11 English Words That Make More Sense When You Know Their Arabic Roots

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If you look too closely, some English vocabulary just ceases to be logical. You use fanfare all your life, for instance, and then you stop and think: Wait—what does fan have to do with fare? Is that like bus fare? Or a thoroughfare? And what’s a safflower, if saffron comes from a flower too?

I happened to solve a lot of these moments of etymological crisis just by studying Arabic (as detailed in my book All Strangers Are Kin: Adventures in Arabic and the Arab World), which is at the root of some seemingly English-through-and-through words. Granted, the Arabic is sometimes hard to recognize, usually because it has been filtered through French or Spanish. But trust me, it’s there—and it just might answer some of your most nagging linguistic questions.

1. CHECKMATE

This is one of those mysterious compound words that almost seems normal. You’re putting a check on your opponent’s king on the chessboard. Sure, smartie—then where does the mating come in?

In fact, checkmate came to English via the Arabic phrase shah mat, “the king is dead,” declared at the end of a chess game. Full credit, though, really goes to the Persians, who introduced chess to the Arabs, along with the winning phrase. In old Farsi, the phrase meant something like “the king is helpless”; mat already meant “died” in Arabic, so the phrase turned more, shall we say, decisive.

2. JUMPER

British English is weird. Big fuzzy sweaters don’t help you jump. And I admit I always just assumed those smocklike dress things were called jumpers because, well, they were so easy to put on, it was like jumping into them.

Totally irrelevant, as it happens. The word derives from jubba, a long tunic or outer robe. French borrowed the word first, and English sailors took it to mean a loose all-weather smock. And only after that did it cross the sea again to become a slip-on dress.

3. SAFFLOWER

This yellow-tinted but almost completely tasteless flower is often sold as a cheap substitute for wildly expensive saffron (and unscrupulous spice sellers will capitalize on the similar name). But the two words are as unrelated as the plants themselves. Saffron, the stamens of a crocus, comes from Arabic za’faran. Back in the super-wealthy days of the Islamic Empire, there was also a verb, za’fara, meaning to dye fabric yellow with saffron—fancy!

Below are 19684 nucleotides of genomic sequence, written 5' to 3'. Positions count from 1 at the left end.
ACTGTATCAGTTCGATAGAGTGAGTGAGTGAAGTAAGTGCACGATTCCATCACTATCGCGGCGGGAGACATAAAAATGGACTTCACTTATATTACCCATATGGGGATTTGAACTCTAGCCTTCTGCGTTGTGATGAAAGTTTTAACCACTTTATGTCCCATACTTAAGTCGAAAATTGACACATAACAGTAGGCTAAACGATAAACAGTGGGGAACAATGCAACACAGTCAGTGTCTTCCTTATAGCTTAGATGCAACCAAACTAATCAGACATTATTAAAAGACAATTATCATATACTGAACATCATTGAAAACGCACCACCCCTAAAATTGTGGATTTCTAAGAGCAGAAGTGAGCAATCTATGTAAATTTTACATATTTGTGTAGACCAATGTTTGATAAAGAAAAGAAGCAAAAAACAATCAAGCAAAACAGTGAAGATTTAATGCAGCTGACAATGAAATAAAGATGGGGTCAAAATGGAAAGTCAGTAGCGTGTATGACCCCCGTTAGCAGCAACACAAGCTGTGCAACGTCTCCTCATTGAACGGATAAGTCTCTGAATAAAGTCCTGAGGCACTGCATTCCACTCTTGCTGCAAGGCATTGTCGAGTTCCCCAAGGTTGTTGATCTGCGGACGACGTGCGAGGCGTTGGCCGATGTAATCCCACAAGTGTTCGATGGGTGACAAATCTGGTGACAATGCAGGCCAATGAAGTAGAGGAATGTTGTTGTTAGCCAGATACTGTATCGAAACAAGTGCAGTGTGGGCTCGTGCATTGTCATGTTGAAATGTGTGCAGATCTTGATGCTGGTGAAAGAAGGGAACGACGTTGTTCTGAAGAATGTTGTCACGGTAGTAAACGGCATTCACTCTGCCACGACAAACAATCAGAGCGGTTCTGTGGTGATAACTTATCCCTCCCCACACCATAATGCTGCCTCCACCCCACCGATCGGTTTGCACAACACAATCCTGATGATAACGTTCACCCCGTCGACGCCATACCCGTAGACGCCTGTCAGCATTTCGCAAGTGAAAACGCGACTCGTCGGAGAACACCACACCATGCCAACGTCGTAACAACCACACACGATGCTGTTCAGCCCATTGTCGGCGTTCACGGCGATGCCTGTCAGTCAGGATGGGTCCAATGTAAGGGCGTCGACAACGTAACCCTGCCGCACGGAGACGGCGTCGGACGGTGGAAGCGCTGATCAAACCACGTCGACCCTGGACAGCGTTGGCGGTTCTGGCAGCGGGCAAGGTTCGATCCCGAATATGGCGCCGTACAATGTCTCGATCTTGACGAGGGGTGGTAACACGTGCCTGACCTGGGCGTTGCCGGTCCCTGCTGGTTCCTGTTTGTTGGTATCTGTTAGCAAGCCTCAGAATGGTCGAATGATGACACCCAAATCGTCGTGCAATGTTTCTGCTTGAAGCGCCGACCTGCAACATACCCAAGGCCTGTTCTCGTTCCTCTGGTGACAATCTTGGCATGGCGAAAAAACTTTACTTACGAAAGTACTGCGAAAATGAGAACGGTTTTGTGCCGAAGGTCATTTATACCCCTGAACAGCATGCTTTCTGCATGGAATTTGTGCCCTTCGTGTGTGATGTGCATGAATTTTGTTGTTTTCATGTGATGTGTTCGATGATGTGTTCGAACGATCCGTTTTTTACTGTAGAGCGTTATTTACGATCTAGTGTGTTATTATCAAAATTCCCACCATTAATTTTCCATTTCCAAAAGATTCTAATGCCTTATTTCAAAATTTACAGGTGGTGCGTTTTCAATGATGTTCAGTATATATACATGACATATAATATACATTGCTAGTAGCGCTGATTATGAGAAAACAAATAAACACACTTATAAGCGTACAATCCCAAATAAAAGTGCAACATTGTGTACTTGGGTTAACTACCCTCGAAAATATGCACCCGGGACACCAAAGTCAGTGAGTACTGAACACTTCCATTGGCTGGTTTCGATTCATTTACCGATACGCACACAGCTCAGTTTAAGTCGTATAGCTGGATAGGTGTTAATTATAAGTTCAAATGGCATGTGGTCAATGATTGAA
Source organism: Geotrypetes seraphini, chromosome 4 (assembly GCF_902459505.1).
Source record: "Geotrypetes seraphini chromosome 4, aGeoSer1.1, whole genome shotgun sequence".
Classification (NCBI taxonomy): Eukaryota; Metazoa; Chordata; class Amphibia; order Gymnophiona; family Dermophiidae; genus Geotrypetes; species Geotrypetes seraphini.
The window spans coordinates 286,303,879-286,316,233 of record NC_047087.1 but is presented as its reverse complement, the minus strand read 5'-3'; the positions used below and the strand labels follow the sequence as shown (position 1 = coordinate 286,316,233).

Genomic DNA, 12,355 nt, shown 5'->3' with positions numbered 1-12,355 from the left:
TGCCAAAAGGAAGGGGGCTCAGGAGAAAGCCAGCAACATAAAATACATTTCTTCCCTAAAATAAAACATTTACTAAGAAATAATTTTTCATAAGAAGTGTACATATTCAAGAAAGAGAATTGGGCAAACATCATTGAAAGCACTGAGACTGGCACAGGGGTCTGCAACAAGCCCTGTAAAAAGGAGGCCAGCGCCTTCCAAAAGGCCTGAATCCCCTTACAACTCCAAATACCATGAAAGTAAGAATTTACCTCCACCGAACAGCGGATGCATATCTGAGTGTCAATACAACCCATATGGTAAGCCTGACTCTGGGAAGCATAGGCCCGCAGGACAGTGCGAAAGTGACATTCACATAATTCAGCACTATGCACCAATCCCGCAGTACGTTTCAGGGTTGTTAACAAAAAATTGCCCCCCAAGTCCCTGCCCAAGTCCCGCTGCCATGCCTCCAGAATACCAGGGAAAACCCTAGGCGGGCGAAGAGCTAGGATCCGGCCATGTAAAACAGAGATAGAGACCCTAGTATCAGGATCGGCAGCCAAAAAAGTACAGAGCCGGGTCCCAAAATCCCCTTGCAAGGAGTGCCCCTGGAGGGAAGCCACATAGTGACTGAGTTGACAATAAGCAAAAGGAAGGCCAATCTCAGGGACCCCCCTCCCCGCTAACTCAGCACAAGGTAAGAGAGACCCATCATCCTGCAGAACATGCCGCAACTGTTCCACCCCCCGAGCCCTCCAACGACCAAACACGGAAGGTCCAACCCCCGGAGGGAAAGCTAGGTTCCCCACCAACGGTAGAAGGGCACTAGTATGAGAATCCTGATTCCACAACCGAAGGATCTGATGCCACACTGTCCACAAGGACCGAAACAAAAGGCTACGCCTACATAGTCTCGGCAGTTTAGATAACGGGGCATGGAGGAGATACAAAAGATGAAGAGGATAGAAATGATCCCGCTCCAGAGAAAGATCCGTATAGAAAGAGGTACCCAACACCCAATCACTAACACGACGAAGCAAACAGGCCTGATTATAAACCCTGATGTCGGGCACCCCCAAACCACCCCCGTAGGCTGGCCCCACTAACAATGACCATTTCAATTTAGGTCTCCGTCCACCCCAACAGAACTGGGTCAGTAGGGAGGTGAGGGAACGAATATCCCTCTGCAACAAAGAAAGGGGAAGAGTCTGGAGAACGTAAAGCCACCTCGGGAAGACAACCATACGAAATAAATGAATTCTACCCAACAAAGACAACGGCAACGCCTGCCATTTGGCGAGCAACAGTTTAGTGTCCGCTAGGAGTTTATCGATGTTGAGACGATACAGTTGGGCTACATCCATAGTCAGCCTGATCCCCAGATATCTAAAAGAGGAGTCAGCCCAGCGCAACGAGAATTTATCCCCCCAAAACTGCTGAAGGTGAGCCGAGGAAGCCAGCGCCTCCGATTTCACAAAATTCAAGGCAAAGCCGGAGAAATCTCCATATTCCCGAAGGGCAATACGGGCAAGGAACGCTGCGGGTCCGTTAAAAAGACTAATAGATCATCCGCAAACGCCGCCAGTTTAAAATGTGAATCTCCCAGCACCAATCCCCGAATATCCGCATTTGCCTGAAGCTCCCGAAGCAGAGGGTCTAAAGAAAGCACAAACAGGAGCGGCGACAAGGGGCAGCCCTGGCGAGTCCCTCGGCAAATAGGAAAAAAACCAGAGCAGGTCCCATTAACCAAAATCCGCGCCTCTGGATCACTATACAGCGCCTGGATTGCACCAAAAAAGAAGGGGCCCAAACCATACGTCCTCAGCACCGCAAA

Safflower, on the other hand, is a scrubby little plant related to thistles. The word comes originally from the Arabic for yellow, asfar. English borrowed it via French, which made the Arabic a bit more familiar by squishing –fleur (flower) on the end to make saffleur.

4. FANFARE

Admit it—you’ve always pictured a parade with big fans. Or is that just me?

The most immediate ancestor of this odd compound word for a blare of trumpets is either Spanish (fanfarrón) or French (fanfaron), in which those words mean someone who brags or behaves with bluster or bravado.

But those words are likely taken from Arabic, either from the verb farfara, to shake or flutter or spin, or more literally, from anfar, bugles or trumpets (singular nafeer).

5. MAGAZINE

How you can you be sitting there on the sofa reading a magazine, while way out at sea, a captain is checking the weapons stored in his ship’s magazine? Or over at the shooting range, someone is sliding a magazine into a gun? How did this one word come to mean such different things?

Magazine comes from French magasin, which in turn comes from the Arabic makhazeen, meaning "storehouses" (singular makhzan). Only in English did people expand the meaning of magazine to include stores of information, as well as the usual stores of weapons and other military supplies.

6. MACRAMÉ

The accent mark on the end gives this word a French vibe, but since macramée is meaningless, it’s time to look elsewhere.

In Arabic, miqrama is an embroidered covering, now usually a bedspread, though in the past it was a piece of clothing as well. Like a lot of clothing and luxury vocabulary, the word made its way to English via Italian.

7. MOHAIR

Ah, spring—the season when shepherds shear their flocks of mos!

Alas, this is untrue. There is no animal called a mo, from which hair is cut and spun into delicate wool yarn. Mohair is really the Arabic adjective mukhayyir, choice or select—that is, the finest fluffy wool from the underbellies of cute Angora goats.

8. MUMMY

Fortunately, your mother has nothing to do with this one. Our English word mummy comes from Arabic moomiya (also used in Persian), a mineral substance used for medicine and embalming. By extension, the ancient Egyptians’ preserved corpses became moomiyat, or mummies.

And—fun fact!—as recently as the 18th century, Europeans believed that powdered scraps of mummies had medicinal properties when eaten. The original yummy mummy?

9. MUSLIN